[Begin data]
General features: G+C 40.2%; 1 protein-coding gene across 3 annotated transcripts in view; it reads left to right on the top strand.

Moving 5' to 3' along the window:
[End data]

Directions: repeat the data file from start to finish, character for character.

General features: G+C 40.2%; 1 protein-coding gene across 3 annotated transcripts in view; it reads left to right on the top strand.

Moving 5' to 3' along the window: